If Barak Goodman's Clinton is an uncommonly intelligent and absorbing political bio-doc, it must be noted that he has chosen as his subject a particularly compelling figure who has had an especially dramatic political life. Goodman frames his story as one of infinite second chances, of a man whose career has been a steady series of knockdowns and rebounds, a figure who took a licking and kept on ticking.
Originally airin on PBS's American Experience and running in two parts (each just shy of two hours), Clinton begins near the end, with Clinton's November 1998 apology in the Rose Garden for the Monica Lewinsky affair. From there, Goodman moves back to Clinton's first big adultery scandal, when Gennifer Flowers popped up in the run-up to the New Hampshire primary. From there it goes back to Yale (with steadfast Hillary as the link), and then back to birth, creating a nice loop-the-loop construction to eschew the tired "Bill Clinton was born in..." chronology.
The film is thorough, though its focus is squarely on Clinton the politician: the background material is brief, the story concluding on his exit from the White House. The early sections, detailing the formulation of his political persona, are the most fascinating (and not just for kitsch value, though the hilarious vintage campaign ad for his first congressional race certainly has that); it's striking, in watching the young man speak during his first term as Arkansas governor, how the vocal tics and physical mannerisms are already in place (hello, pointing with the thumb).
And in spotlighting Clinton the politician, Goodman focuses on his failures and bounce-backs, on the patterns that defined him. Part one is subtitled "The Comeback Kid," part two "The Survivor," and those are the common themes: the embarrassment of the Dukakis nominating speech (still painful to watch) and how he turned it around with a good-humored appearance on Carson; the stumbles and subsequent successes of the first term; Whitewater and Lewinsky, and the humbling and (for some) forgiveness.
Clinton is not a soft-soap job--neither of the Clintons are interviewed, though many friends and colleagues (and a few enemies) are--and Goodman doesn't finesse or apologize for the affairs, the embarrassments (Somalia, health care reform), or the failures (Rwanda, Tarnak Farms). What the film is, without question, is smart. The analysis of the first year is both penetrating and funny ("The West Wing was littered with pizza boxes and Coke cans..."); the filmmakers smartly understand how "The messiness of the process became part of the story." The budget battle of the summer of '93 in part one is played with the speed and intrigue of a thriller, and ditto the "gamble" of the budget-shutdown and government showdown two years later. The film poses some interesting (and still relevant) questions about the role of the First Lady, and keenly communicates what Clinton's response to Oklahoma City meant, what it symbolized, and why it was particularly important at that moment of his presidency. And the film's political analysis are far from purely historical; purposeful or not, the parallels to the Obama administration's troubles are downright eerie.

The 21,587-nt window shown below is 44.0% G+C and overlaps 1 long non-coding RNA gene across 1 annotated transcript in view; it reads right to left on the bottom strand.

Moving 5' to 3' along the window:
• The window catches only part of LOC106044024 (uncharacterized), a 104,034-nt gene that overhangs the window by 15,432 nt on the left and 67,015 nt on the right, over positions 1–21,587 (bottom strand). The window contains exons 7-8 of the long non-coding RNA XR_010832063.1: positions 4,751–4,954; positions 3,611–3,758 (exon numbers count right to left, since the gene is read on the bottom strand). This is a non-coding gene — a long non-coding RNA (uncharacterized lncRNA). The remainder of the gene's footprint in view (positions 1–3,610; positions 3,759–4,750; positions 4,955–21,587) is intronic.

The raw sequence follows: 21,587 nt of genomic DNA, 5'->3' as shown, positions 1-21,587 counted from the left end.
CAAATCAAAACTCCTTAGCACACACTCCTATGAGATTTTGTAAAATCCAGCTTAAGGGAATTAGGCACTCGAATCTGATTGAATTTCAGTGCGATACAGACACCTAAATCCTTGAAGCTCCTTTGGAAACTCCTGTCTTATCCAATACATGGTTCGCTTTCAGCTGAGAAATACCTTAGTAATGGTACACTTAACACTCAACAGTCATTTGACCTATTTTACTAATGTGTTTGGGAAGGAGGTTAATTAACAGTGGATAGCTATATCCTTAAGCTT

Even in stopping where it does, a few events of interest get glossed over. Here's one illustrative piece of offhand narration: "Exhausted and heartsick over the recent death of his mother..." is tossed off as an aside during a section on the initial Whitewater investigation. Well, that's kind of a big deal. But Clinton, title notwithstanding, is really more interested in the Presidency than the man--which is a shame, since the fleeting examinations of his psychology (such as the information we're provided about his adolescence, particularly with regards to his unfaithful stepfather) are fascinating. Then again, the film argues--sometimes explicitly--that understanding Clinton the president is pretty much the same thing as understanding Clinton the man.
Video & Audio:
The anamorphic widescreen image of Clinton (spread out over two discs) is often at the mercy of the elements--particularly in the first hour, which is loaded with buggy '70s and '80s video and newsfilm. But the black and white still photos and new interviews are crisp and attractive, with no concerns worth noting.
The English Dolby Digital 5.1 mix is expectedly front-and-center heavy, but there is some subtle yet effective separation--mostly in the score, which also provides some low-end boost as well.
English subtitles are also available.
No bonus features are included.
Clinton concludes, wisely, with a discussion and acknowledgment of the former president's flaws and contradictions, and that's the right note to end on; it's a fair-minded film that is neither a gloss nor a hit piece. Instead, it's a fascinating look at a complicated political career, and a clear-eyed look at our recent but relevant history.
Jason lives with his wife Rebekah and their daughter Lucy in New York. He holds an MA in Cultural Reporting and Criticism from NYU. He is film editor for Flavorwire and is a contributor to Salon, the Atlantic, and several other publications. His first book, Pulp Fiction: The Complete History of Quentin Tarantino's Masterpiece, was released last fall by Voyageur Press. He blogs at Fourth Row Center and is yet another critic with a Twitter feed.